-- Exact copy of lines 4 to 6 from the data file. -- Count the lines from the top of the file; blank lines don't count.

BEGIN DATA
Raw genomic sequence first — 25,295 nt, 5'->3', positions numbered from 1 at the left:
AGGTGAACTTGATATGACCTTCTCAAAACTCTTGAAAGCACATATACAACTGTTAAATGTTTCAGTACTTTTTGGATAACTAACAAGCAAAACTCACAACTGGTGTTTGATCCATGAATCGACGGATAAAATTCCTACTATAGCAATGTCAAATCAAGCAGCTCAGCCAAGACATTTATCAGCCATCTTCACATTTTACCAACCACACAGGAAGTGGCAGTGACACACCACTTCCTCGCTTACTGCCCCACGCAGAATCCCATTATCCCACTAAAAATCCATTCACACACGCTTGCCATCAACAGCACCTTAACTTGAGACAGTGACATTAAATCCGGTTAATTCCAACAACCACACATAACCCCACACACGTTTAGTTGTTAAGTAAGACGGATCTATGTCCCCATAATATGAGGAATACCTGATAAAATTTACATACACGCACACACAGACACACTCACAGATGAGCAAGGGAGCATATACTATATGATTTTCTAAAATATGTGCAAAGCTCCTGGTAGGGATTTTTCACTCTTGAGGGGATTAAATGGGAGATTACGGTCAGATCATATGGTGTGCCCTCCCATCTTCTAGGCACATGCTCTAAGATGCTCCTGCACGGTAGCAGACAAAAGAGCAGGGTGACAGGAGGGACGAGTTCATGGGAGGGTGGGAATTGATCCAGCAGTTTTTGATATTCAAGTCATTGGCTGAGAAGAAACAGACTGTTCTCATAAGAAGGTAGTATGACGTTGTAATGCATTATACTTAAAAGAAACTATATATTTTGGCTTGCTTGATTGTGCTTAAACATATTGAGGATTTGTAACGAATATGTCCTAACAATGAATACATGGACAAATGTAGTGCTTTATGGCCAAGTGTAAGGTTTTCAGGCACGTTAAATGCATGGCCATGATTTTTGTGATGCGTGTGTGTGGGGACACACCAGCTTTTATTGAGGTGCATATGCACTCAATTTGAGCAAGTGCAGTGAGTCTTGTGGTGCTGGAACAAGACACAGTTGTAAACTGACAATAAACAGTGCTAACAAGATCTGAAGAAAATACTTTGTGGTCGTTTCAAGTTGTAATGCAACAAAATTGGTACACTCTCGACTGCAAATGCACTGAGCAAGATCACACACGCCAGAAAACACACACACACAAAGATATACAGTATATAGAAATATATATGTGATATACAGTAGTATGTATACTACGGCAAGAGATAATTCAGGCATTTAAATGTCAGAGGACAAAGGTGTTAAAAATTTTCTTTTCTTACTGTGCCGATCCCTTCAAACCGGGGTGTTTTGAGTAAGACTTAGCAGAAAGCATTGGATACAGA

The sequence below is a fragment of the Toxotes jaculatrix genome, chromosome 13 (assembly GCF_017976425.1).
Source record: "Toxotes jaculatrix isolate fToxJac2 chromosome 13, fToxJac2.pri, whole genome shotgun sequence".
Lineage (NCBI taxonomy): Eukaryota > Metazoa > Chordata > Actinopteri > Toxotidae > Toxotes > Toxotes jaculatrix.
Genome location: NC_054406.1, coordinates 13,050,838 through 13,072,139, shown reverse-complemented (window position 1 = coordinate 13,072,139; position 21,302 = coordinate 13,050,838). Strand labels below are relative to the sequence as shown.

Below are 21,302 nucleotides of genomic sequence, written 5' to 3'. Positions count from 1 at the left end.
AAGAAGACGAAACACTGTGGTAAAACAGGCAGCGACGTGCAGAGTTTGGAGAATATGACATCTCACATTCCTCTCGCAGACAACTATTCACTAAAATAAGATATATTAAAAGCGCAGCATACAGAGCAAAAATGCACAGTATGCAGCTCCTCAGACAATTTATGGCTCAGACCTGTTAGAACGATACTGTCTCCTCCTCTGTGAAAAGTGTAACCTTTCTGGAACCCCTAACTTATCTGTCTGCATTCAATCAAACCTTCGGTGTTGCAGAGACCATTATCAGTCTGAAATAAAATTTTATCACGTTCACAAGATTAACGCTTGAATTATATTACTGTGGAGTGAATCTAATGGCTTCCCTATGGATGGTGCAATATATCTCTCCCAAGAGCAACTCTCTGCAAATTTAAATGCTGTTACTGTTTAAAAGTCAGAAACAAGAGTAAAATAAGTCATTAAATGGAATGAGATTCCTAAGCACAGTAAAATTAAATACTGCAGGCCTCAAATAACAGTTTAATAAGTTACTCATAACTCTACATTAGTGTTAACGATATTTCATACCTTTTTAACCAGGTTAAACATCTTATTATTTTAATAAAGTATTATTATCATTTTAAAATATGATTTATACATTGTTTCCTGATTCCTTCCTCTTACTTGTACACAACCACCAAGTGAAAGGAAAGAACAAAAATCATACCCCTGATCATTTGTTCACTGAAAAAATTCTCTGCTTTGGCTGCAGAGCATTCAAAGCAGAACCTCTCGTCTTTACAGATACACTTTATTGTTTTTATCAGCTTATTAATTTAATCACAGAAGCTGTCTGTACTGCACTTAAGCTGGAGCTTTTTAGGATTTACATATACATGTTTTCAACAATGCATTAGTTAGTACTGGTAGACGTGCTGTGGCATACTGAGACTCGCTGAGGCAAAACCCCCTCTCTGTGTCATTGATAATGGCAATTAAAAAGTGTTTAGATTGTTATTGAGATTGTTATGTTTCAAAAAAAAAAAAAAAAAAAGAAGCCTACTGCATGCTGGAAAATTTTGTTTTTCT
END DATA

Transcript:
Source record: "Toxotes jaculatrix isolate fToxJac2 chromosome 13, fToxJac2.pri, whole genome shotgun sequence".
Lineage (NCBI taxonomy): Eukaryota > Metazoa > Chordata > Actinopteri > Toxotidae > Toxotes > Toxotes jaculatrix.
Genome location: NC_054406.1, coordinates 13,050,838 through 13,072,139, shown reverse-complemented (window position 1 = coordinate 13,072,139; position 21,302 = coordinate 13,050,838). Strand labels below are relative to the sequence as shown.